The microchipping law for Britain is now one year old – from 6 April, 2016, it became law for all dogs to be microchipped and the chip to be kept up-to-date with the correct details of the current owner.
But is it a birthday worth celebrating? Many of Britain’s top animal welfare charities pushed for the legislation – but some now say the impact hasn’t been great enough, and isn’t protecting stray dogs as it should…
Battersea Dogs and Cats Home
Across its three sites, Battersea took in 934 stray dogs in the year since the law was introduced, and only 480 were found to be microchipped. Battersea notes this proportion is “a rise of almost ten per cent year-on-year from April 2015 but still not enough.”
Among this intake was Pandora, this nine-month-old Staffie puppy with no chip – so no identity, and no clue about her past or where she came from. With no way of knowing if her owners are out there, she’s looking for new ones – who care enough about her to chip her correctly!
Whilst the RSPCA still backs compulsory microchipping, the charity believes we should be going further and introducing even stronger legislation.
RSPCA dog welfare expert Sam Gaines said in a statement, “Compulsory microchipping was a move welcomed by the RSPCA ensuring lost, stolen or missing dogs can be reunited with their rightful owners more quickly which is obviously wonderful news.
“However, there are issues around people keeping their details updated and unfortunately, we are finding animals coming to our attention which are not microchipped. In some cases these are animals which have been abandoned but in others, owners are generally treating their dogs badly and microchipping hasn’t been considered. It is also possible that, due to issues around enforcement, some people believe that the likelihood of getting caught is very low so don’t get them chipped.
“While we welcome compulsory microchipping and it is undoubtedly helping reunite dogs and owners, compliance and enforcement issues surrounding the compulsory microchipping legislation remain.”
She continued, “There are also many issues which compulsory microchipping does not address and that is one reason why the RSPCA maintains its view that dog licensing is the right way to go.
“A dog licensing scheme has the potential to generate money that could be used to help improve dog welfare and tackle the issues around irresponsible dog ownership.
“We have long called for a joined up strategy to manage social and animal problems associated with dog ownership, underpinned and funded by a new dog licence scheme. This would mean that dog owners would contribute to costs derived from dogs, funds which are currently lacking from central and local Government. It could fund resources for a whole host of issues including dog health and welfare, antisocial behaviour involving dogs, dog bite incidents, stray dogs, population issues and risks to human health.”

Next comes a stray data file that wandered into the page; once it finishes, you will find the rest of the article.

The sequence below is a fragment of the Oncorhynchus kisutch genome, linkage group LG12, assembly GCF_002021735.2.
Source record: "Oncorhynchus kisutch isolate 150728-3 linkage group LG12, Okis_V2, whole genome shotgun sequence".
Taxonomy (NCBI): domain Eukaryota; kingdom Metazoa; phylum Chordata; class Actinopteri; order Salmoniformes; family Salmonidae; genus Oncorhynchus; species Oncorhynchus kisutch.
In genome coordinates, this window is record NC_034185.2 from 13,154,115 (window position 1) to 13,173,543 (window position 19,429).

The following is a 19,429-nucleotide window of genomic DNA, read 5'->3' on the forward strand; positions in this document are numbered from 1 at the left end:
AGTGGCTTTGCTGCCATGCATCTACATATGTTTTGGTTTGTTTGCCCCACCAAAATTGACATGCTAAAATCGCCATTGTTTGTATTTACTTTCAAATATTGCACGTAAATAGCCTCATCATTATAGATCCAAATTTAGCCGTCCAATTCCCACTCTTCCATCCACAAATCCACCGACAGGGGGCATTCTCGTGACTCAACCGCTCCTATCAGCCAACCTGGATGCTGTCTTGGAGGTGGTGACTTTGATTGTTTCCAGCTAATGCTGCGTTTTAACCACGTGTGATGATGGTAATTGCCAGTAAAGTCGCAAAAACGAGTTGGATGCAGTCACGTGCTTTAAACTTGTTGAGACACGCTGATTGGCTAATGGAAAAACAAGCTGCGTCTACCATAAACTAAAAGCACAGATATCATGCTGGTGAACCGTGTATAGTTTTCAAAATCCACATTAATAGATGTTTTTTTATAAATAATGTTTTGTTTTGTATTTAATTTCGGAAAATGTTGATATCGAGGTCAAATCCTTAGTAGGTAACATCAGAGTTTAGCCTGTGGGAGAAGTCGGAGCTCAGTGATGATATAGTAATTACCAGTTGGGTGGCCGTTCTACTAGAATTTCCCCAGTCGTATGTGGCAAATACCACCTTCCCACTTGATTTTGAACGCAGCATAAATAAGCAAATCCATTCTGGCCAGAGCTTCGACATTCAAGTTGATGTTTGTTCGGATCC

The RSPCA cites the Responsible Pet Ownership Bylaw in Calgary, Canada, as a positive example. It requires licensing of all dogs and cats and uses the revenue generated to fund educational programs.
Incidentally, Calgary’s dog bite statistics have deceased steadily over the last three decades.
Whilst the charity investigates its figures for the last year, Becky Thwaites, head of public affairs at Blue Cross, told us, “The impact of compulsory microchipping has been positive in terms of increasing the number of stray reunifications but also in terms of encouraging responsible dog ownership.
“Whilst we know the vast majority of dog owners have chipped their animals, it is vital that we continue to work hard to reach the small percentage that haven’t yet chipped their dogs and also to ensure that the details on the database are kept up to date.”
The charity recognises the law’s successes – the number of stray dogs is at its lowest level since Dogs Trust’s survey records began in 1997, and Defra statistics show that 95% of UK dogs are now microchipped. Dogs Trust is now using the anniversary to urge the half a million estimated dog owners who are ignoring the law to get their dogs chipped.
The charity is also issuing a fresh warning to breeders. As puppies must be microchipped at eight weeks old – the minimum age they should be leaving mum – they should be chipped to their breeder, with the new owner then updating the contact details after purchase. This ensures traceability, helping to prevent poor breeding and sales practices.
Soon it will actually be illegal to sell a puppy under eight weeks old, which should make it harder for breeders to get away with not chipping.
And the lawbreakers?
In the last year, local councils issued 2,751 enforcement notices to owners flouting the law. According to Dogs Trust, this included 1,464 for dogs that weren’t chipped and 1,287 for owners whose details weren’t registered on the microchip database correctly. The average fine issued to dog owners was £340 – the maximum penalty being £500.
The bottom line? Chip your dog. It’s cheap, quick, painless peace of mind.